Across the Atlantic, Paloma Faith is huge. Her debut, Do You Want the Truth or Something Beautiful?, established her as a formidable neo-soul singer, and she countered the inevitable comparisons to Adele and Amy Winehouse with a quick wit, a wry humor, and outrageously elaborate stage attire.
Fall to Grace, her second album but only her first to get a U.S. release, is best when those qualities come through. It’s a pretty straightforward break-up album, sad-hearted and self-possessed. However, songs like “Just Be” and “Beauty of the End” knowingly subvert the standard mope narrative, while “Agony” implies — well, states outright — that the pain is just as precious as the pleasure.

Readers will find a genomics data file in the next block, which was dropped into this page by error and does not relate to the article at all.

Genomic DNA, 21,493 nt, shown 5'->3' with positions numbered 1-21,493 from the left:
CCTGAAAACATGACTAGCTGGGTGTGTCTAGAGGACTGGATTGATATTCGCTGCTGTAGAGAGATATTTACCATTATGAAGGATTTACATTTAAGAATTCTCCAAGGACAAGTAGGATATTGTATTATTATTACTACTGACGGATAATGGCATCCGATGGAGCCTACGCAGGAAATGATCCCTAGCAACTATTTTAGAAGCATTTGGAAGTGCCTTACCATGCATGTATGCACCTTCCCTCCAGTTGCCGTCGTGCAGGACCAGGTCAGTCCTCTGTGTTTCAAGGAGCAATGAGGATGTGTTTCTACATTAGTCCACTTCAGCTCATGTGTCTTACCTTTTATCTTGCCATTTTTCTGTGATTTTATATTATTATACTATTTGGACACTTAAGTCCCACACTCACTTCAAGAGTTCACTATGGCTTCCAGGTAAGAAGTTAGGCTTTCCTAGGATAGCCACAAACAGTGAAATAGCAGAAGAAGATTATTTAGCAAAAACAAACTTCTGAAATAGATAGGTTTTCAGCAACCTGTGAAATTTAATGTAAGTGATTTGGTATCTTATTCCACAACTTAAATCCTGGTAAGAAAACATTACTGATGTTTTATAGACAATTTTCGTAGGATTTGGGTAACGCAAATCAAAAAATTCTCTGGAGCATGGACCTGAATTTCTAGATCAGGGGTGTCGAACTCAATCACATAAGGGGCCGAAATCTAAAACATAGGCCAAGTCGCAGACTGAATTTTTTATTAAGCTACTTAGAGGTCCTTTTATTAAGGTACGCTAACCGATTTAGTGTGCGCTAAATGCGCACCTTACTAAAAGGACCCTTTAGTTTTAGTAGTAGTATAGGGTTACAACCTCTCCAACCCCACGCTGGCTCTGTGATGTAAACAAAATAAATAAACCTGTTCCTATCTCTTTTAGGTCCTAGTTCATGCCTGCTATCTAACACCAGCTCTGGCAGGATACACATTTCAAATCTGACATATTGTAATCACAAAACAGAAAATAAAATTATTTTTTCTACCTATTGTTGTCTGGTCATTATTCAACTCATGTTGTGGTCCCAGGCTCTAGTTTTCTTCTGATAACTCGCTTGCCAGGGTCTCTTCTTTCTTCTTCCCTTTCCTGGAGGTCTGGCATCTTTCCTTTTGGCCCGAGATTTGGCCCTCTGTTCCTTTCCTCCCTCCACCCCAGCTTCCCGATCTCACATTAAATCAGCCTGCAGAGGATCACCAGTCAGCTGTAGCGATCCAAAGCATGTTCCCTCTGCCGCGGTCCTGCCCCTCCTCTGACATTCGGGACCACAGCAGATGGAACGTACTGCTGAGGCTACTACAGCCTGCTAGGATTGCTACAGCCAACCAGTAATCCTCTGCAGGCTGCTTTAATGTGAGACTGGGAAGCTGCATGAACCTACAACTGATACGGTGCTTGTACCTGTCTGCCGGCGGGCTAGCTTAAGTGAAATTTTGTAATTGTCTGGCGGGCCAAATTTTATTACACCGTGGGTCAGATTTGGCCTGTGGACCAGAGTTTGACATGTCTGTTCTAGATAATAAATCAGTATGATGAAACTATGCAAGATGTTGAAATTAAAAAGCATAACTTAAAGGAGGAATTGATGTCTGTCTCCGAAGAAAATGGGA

Fall to Grace fluidly and irreverently toggles between sturdy neo-soul and flamboyant neo-disco. The production sounds purposefully excessive, as though Faith and producer Nellee Hooper understand that bombast is a completely natural and sympathetic reaction to romantic despair. Fortunately, Faith possesses a voice much too big to get swallowed up by all the bluster; she’s expressive and emotive, eagerly amplifying every mannerism and tic as though matching her performance to the vivid colors and elaborate flourishes of her wardrobe. Her pipes will grab U.S. listeners’ attention, but Faith’s eccentricities truly distinguish her.